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Whenever I try to solve a political or economic problem, I find that government usually provide a good solution. But many times, as a practical matter, I find that a governmental solution leads to a bureaucratic mess. Which is unfortunate. In fact, many times when I deal with private enterprise (insurance companies, hospitals, large corporations of all kinds) I run into bureaucracy. Bureaucracy must be a human failing. We need to find a solution for it.

Government Bureaucracy

I'm for Government, Not Bureaucracy—Michael Hertz

My latest run-in with bureaucracy has been with the U.S. State Department and its Passport Office. I should say, first off, that I have held a U.S. Passport since I was about 17 years old. I cannot remember when I didn't have one. So basically when I needed to renew my passport in I just sent the old one in. No problem.

Not so this time. This is because about five years ago I accidentally washed my passport along with my trousers. The passport came out – umm – wrinkled.

There are thousands of rules and rulings that make life difficult for our citizens, and there should be a place where the citizens can go and get informal assistance in dealing with such problems.

My passport expires in about five months. I looked up the requirements for getting a new passport. The regulations stated that if the passport were lost, stolen, mutilated or damaged, then I could not automatically renew it, but must start the entire application process over, which means that I have to get my certified proof of birth.

I went down to the post office, and the staff there confirmed that my passport was indeed damaged, and therefore I needed to get my certified proof of birth (I have a birth certificate, but it is so old that it is basically illegible. I never needed a birth certificate before because I always had a passport!)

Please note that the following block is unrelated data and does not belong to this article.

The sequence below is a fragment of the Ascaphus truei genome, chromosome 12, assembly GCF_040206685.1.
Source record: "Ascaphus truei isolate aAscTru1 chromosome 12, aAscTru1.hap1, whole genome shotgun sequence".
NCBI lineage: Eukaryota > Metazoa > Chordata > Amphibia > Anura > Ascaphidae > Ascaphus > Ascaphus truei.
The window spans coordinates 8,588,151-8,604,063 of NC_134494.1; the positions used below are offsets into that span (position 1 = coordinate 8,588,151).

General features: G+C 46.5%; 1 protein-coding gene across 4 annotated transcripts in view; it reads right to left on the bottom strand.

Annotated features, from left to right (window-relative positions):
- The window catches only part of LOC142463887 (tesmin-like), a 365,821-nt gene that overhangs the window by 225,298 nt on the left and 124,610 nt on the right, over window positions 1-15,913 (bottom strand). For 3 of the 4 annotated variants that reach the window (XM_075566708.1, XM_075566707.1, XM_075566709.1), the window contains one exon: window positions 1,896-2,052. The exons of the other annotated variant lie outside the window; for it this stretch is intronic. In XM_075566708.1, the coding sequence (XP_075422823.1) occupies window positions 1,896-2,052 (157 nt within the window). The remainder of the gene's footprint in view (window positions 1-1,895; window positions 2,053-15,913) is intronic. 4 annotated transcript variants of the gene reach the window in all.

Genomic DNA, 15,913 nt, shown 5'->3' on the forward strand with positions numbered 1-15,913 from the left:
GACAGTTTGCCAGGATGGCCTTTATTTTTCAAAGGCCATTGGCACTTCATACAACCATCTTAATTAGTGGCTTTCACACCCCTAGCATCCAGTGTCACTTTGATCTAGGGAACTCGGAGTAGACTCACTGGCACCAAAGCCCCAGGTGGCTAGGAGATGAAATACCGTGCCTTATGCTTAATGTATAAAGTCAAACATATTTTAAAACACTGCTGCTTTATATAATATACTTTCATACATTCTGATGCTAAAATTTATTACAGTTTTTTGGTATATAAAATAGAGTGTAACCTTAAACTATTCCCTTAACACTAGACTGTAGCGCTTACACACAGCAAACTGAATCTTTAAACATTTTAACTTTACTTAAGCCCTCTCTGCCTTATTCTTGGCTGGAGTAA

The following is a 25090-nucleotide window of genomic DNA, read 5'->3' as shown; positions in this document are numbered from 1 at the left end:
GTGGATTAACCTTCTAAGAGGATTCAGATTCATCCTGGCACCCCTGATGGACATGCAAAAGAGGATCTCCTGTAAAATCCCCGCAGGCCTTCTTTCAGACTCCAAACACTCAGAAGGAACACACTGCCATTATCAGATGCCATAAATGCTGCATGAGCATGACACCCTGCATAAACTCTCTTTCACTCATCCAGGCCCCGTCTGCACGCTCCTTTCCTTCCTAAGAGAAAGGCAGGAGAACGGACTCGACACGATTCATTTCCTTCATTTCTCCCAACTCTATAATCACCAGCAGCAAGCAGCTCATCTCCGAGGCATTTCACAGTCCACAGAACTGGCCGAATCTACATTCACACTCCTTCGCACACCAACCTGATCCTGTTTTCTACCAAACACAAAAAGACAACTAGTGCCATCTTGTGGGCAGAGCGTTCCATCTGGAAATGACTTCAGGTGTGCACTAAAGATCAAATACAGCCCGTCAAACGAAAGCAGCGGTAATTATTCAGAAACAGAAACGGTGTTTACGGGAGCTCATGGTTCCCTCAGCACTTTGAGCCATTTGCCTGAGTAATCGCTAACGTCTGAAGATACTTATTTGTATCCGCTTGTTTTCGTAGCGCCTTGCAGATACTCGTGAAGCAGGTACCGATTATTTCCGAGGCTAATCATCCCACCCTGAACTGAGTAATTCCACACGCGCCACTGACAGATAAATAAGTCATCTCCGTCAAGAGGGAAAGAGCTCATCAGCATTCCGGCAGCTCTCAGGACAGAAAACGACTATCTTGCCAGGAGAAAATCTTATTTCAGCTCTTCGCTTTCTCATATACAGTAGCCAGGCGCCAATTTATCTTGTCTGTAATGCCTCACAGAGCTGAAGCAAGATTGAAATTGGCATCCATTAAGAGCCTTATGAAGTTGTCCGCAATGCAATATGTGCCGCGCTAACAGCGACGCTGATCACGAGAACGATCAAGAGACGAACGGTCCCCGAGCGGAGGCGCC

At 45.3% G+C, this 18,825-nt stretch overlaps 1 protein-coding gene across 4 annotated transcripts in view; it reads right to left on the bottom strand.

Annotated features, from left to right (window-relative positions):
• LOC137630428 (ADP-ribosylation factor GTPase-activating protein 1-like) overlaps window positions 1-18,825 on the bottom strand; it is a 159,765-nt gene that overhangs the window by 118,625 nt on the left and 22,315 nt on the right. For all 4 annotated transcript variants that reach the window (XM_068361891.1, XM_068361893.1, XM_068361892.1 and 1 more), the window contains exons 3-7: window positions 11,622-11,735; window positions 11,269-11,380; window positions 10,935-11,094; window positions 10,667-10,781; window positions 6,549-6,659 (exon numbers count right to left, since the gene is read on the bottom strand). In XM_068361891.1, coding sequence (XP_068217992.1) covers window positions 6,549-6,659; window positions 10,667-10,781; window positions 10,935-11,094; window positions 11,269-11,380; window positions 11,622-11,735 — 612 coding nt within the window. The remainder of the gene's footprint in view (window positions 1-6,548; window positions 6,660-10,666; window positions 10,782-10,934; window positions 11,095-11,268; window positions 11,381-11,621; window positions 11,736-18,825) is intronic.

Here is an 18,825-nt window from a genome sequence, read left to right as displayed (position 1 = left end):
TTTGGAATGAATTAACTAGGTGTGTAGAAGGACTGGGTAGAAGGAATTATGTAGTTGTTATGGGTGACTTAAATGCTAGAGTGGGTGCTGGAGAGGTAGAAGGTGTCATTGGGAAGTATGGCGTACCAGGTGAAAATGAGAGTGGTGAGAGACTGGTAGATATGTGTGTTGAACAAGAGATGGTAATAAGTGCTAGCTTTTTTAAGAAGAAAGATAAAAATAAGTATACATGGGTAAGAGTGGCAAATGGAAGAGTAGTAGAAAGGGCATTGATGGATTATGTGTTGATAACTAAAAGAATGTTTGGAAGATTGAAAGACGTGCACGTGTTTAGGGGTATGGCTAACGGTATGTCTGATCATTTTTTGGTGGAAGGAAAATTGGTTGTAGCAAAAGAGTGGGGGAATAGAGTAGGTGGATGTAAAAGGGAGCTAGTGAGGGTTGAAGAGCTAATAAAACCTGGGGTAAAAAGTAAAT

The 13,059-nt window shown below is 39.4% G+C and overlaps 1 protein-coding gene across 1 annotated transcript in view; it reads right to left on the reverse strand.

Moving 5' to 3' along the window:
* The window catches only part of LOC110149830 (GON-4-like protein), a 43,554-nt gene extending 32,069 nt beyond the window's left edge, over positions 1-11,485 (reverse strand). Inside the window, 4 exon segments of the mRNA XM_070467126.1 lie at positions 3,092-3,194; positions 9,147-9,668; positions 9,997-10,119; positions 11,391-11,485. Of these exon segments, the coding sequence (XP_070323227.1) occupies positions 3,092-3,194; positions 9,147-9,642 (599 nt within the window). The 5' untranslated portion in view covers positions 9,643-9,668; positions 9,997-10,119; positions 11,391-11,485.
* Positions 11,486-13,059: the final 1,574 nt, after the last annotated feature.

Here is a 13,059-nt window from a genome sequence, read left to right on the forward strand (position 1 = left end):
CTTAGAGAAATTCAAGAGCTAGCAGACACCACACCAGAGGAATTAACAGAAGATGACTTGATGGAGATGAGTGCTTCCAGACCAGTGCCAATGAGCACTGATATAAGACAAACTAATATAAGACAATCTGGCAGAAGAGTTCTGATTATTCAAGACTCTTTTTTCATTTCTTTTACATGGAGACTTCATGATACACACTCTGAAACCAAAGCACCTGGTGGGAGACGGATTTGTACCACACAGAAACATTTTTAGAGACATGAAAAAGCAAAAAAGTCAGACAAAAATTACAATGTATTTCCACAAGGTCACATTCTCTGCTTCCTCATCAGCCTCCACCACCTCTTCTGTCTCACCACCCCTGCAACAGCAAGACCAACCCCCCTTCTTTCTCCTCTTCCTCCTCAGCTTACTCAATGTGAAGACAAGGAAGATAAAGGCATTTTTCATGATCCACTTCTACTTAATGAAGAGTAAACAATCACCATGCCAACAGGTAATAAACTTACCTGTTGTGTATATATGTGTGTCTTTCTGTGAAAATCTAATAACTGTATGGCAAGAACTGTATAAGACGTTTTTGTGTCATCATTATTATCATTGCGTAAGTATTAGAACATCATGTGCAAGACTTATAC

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Furthermore, the post office staff told me, my current passport could no longer be used for international travel because it was less than six months from expiration (the passport itself says nothing of the kind. You just cannot travel by plane outside the U.S. with a passport that is less than 6 months from expiration). This has created another problem for me, because my mother (age 97) lives in Mexico, and I might need to visit her at a moment's notice.

Both of these are bureaucratic rules. The six month rule is particularly bad because it means that your ten year passport is really only a 9.5 year passport and no one warns you about that. The damaged passport rule makes no sense at all.

Just remember, I've had a passport for over 50 years. The passport office has willingly renewed my passport by giving me a new one every ten years or so. But now because my latest passport has suffered water damage, I have to get a birth certificate. Does that make any sense? Why does water damage to a passport make a birth certificate necessary? The passport is perfectly legible, and border guards over the last five years have allowed me to use it without even raising an eyebrow. If there were something wrong with it, shouldn't they at least have said something?

Rules like these should, at a minimum, be written into the passport. The only thing contained in the passport is this: “Alteration or mutilation of passport. This passport must not be altered or mutilated in any way. Alteration may make it INVALID and, if wilful, may subject you to prosecution (Title 18, U.S. Code, Section 1543). Only authorized officials of the United States or of foreign countries, in connection official matters, may place stamps or make statements, notations or additions to this passport.” Clearly, this language seems directed at intentional changes to the passport, not something happening in a washing machine. But even if unintentional changes are meant to be covered, there is a big difference between mutilation and mere wrinkling from water. Furthermore, where no one who has officially inspected it has even suggested that the passport is invalid, why should it suddenly be rendered invalid for renewal at the last moment?

Bureaucracy marches on. Is there a solution to it?

There is. We should have an ombudsman with substantial power to cut through red tape like this. There are thousands of rules and rulings that make life difficult for our citizens, and there should be a place where the citizens can go and get informal assistance in dealing with such problems. The government should be friendly to its citizens, not blocking to their welfare and happiness.


Michael T. Hertz